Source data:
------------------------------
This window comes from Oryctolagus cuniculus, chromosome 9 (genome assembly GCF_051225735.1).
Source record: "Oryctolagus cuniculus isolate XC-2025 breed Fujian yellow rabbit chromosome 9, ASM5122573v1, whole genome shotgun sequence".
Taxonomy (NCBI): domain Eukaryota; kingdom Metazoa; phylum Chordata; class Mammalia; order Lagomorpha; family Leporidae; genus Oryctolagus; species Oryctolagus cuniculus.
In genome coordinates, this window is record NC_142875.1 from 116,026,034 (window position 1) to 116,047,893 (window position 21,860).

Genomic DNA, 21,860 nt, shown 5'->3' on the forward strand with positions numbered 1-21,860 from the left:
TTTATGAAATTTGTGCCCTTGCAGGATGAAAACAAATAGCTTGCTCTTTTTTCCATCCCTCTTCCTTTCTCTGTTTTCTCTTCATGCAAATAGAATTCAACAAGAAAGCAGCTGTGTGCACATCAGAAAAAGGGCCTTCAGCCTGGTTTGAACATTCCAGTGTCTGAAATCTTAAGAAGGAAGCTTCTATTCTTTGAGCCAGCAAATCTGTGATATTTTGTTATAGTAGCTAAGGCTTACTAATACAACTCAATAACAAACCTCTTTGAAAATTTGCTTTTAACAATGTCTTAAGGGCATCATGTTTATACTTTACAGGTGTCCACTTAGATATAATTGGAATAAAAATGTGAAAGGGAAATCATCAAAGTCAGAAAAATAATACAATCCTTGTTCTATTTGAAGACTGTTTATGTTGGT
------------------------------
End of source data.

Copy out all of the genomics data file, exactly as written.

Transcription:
This window comes from Oryctolagus cuniculus, chromosome 9 (genome assembly GCF_051225735.1).
Source record: "Oryctolagus cuniculus isolate XC-2025 breed Fujian yellow rabbit chromosome 9, ASM5122573v1, whole genome shotgun sequence".
Taxonomy (NCBI): domain Eukaryota; kingdom Metazoa; phylum Chordata; class Mammalia; order Lagomorpha; family Leporidae; genus Oryctolagus; species Oryctolagus cuniculus.
In genome coordinates, this window is record NC_142875.1 from 116,026,034 (window position 1) to 116,047,893 (window position 21,860).

Genomic DNA, 21,860 nt, shown 5'->3' on the forward strand with positions numbered 1-21,860 from the left:
TTTATGAAATTTGTGCCCTTGCAGGATGAAAACAAATAGCTTGCTCTTTTTTCCATCCCTCTTCCTTTCTCTGTTTTCTCTTCATGCAAATAGAATTCAACAAGAAAGCAGCTGTGTGCACATCAGAAAAAGGGCCTTCAGCCTGGTTTGAACATTCCAGTGTCTGAAATCTTAAGAAGGAAGCTTCTATTCTTTGAGCCAGCAAATCTGTGATATTTTGTTATAGTAGCTAAGGCTTACTAATACAACTCAATAACAAACCTCTTTGAAAATTTGCTTTTAACAATGTCTTAAGGGCATCATGTTTATACTTTACAGGTGTCCACTTAGATATAATTGGAATAAAAATGTGAAAGGGAAATCATCAAAGTCAGAAAAATAATACAATCCTTGTTCTATTTGAAGACTGTTTATGTTGGT